Storing digital copies of old printed photos is a good way to keep them safe and you'll also have your entire photo collection organized in one place. Some scanners can scan negatives, and even if your negatives are damaged, many scanners include programs that can edit dust or scratches out of the digital versions of both your photos and negatives. Prices range from $200 to $700 depending on how basic or complex a scanner you desire. [source: Desmond].
Storing Digital Photos
Computers crash. They also catch viruses and occasionally suffer at the hand of clumsy users who spill coffee on their keyboards. Keeping these inevitabilities in mind, it's just not safe to store your digital photos only on your computer's hard drive.
Once you're finished organizing your photos, it's time to back them up. There are numerous ways to do this, including copying your photos to CDs or to an external hard drive, or by uploading them to an online photo-sharing site [source: Hendricks]. No matter which you choose, such options offer increased portability in addition to security. It's easy to plop a CD into a friend's computer to share photos or to e-mail someone a link to your online photo archive.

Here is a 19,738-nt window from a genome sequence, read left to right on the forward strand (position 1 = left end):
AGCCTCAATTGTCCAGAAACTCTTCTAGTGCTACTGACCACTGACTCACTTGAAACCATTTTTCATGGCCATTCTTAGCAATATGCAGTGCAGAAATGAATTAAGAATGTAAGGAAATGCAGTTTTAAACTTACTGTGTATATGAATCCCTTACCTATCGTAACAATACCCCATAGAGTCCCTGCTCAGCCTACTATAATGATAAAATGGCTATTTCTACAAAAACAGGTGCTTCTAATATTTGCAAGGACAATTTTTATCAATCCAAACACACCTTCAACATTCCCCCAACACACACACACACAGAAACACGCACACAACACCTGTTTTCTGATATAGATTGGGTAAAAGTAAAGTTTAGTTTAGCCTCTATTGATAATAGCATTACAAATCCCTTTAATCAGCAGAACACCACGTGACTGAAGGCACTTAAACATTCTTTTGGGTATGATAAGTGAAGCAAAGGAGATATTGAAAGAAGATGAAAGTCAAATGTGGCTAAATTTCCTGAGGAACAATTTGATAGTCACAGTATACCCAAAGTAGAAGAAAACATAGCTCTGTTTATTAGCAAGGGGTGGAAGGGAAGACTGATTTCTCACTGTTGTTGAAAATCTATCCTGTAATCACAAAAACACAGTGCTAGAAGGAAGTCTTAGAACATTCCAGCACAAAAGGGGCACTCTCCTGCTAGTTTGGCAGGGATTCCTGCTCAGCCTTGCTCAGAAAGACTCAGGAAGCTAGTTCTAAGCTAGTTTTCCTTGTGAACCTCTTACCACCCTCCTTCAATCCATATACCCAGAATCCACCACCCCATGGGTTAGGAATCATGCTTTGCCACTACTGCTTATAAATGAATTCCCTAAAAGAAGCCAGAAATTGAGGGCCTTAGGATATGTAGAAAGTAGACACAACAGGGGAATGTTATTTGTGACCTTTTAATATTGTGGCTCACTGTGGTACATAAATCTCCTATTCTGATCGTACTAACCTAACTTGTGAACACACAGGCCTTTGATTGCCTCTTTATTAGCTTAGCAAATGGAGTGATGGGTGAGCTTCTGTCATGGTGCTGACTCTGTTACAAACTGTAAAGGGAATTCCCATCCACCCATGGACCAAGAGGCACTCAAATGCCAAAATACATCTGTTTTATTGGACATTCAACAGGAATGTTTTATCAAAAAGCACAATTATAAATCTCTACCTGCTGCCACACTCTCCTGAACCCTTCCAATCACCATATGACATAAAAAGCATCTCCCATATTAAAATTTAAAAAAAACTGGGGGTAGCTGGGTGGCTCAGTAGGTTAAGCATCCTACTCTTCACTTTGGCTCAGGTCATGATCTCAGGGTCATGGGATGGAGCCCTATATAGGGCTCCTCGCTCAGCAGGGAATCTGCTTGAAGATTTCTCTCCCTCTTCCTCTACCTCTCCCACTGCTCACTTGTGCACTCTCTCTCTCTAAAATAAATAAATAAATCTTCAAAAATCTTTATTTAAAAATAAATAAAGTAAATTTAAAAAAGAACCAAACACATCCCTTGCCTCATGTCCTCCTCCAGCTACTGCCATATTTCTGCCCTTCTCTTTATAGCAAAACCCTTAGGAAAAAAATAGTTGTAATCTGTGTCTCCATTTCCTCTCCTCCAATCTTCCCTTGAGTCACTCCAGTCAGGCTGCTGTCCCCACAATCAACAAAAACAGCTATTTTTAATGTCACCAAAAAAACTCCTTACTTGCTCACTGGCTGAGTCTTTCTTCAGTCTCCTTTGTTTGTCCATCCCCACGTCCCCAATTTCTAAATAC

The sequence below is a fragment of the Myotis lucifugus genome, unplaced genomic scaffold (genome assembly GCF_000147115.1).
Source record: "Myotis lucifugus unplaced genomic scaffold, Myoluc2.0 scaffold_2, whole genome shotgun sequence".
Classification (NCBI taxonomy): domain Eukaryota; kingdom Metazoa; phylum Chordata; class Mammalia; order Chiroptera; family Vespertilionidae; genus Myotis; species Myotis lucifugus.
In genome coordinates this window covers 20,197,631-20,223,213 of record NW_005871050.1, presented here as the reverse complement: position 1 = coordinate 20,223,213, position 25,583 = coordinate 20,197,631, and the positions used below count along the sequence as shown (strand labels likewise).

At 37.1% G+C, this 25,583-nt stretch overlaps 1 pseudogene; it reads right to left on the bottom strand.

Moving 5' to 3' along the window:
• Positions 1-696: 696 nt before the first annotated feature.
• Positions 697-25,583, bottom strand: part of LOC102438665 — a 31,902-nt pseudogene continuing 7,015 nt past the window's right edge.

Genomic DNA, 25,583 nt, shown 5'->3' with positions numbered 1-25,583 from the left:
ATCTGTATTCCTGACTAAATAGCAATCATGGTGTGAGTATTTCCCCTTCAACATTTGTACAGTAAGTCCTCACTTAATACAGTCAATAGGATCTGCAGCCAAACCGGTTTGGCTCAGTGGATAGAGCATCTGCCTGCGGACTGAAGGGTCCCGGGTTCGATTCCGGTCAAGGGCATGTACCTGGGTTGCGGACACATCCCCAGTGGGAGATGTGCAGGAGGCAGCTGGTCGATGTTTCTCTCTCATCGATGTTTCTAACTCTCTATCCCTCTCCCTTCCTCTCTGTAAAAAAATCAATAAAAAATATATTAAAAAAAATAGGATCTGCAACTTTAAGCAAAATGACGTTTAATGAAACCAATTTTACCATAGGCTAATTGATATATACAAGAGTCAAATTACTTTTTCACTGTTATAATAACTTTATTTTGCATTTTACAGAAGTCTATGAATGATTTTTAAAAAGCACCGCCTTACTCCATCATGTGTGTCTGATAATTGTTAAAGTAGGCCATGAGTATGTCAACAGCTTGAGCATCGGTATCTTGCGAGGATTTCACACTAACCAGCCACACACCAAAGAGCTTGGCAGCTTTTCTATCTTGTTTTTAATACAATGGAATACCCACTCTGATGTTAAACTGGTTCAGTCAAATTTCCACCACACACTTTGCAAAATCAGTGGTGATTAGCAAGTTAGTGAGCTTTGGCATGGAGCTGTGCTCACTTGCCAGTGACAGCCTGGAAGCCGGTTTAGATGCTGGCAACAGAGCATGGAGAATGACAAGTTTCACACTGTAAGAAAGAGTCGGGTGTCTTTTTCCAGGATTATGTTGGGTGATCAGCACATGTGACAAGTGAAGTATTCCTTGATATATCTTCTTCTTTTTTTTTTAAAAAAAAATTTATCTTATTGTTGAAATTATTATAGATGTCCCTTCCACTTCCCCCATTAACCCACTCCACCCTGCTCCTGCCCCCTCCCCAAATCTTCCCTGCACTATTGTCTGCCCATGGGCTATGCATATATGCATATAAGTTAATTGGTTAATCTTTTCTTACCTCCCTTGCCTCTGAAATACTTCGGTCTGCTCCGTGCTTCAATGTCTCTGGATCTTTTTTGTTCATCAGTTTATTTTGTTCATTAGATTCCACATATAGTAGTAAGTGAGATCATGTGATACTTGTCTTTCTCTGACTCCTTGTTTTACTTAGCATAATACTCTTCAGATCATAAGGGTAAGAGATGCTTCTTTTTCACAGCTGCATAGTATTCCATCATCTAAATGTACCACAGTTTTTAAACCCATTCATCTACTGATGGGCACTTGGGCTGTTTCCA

Some CDs can hold as many as 700 megabytes, and saving photos on a CD is as easy as saving them to your hard drive. After your photos are organized on your computer, they'll automatically carry the same file names and organizational systems when you burn them to a CD [source: Kodak].
Many digital photo organizing software programs can help you back up your photos to avoid loss should your computer become compromised. To learn about different types of photo organizing software, read the next page.